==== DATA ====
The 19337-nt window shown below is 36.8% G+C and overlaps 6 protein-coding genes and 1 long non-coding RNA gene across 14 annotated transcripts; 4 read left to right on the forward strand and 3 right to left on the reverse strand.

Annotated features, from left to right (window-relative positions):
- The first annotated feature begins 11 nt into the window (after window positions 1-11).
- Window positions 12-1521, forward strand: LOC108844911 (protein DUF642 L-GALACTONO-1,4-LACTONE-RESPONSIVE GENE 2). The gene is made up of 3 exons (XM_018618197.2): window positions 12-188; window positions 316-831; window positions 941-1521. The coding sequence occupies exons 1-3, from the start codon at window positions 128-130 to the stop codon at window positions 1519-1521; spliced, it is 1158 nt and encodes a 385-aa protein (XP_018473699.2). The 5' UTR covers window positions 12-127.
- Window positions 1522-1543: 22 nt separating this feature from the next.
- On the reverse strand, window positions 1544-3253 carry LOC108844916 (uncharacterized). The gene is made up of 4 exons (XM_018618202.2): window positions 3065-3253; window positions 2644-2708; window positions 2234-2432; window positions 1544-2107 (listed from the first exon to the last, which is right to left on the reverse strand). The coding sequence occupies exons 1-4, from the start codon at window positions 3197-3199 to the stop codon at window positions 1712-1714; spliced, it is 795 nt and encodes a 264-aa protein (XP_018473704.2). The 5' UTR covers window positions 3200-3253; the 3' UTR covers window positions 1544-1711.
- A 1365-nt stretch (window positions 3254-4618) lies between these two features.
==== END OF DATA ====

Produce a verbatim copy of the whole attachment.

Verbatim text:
The 19337-nt window shown below is 36.8% G+C and overlaps 6 protein-coding genes and 1 long non-coding RNA gene across 14 annotated transcripts; 4 read left to right on the forward strand and 3 right to left on the reverse strand.

Annotated features, from left to right (window-relative positions):
- The first annotated feature begins 11 nt into the window (after window positions 1-11).
- Window positions 12-1521, forward strand: LOC108844911 (protein DUF642 L-GALACTONO-1,4-LACTONE-RESPONSIVE GENE 2). The gene is made up of 3 exons (XM_018618197.2): window positions 12-188; window positions 316-831; window positions 941-1521. The coding sequence occupies exons 1-3, from the start codon at window positions 128-130 to the stop codon at window positions 1519-1521; spliced, it is 1158 nt and encodes a 385-aa protein (XP_018473699.2). The 5' UTR covers window positions 12-127.
- Window positions 1522-1543: 22 nt separating this feature from the next.
- On the reverse strand, window positions 1544-3253 carry LOC108844916 (uncharacterized). The gene is made up of 4 exons (XM_018618202.2): window positions 3065-3253; window positions 2644-2708; window positions 2234-2432; window positions 1544-2107 (listed from the first exon to the last, which is right to left on the reverse strand). The coding sequence occupies exons 1-4, from the start codon at window positions 3197-3199 to the stop codon at window positions 1712-1714; spliced, it is 795 nt and encodes a 264-aa protein (XP_018473704.2). The 5' UTR covers window positions 3200-3253; the 3' UTR covers window positions 1544-1711.
- A 1365-nt stretch (window positions 3254-4618) lies between these two features.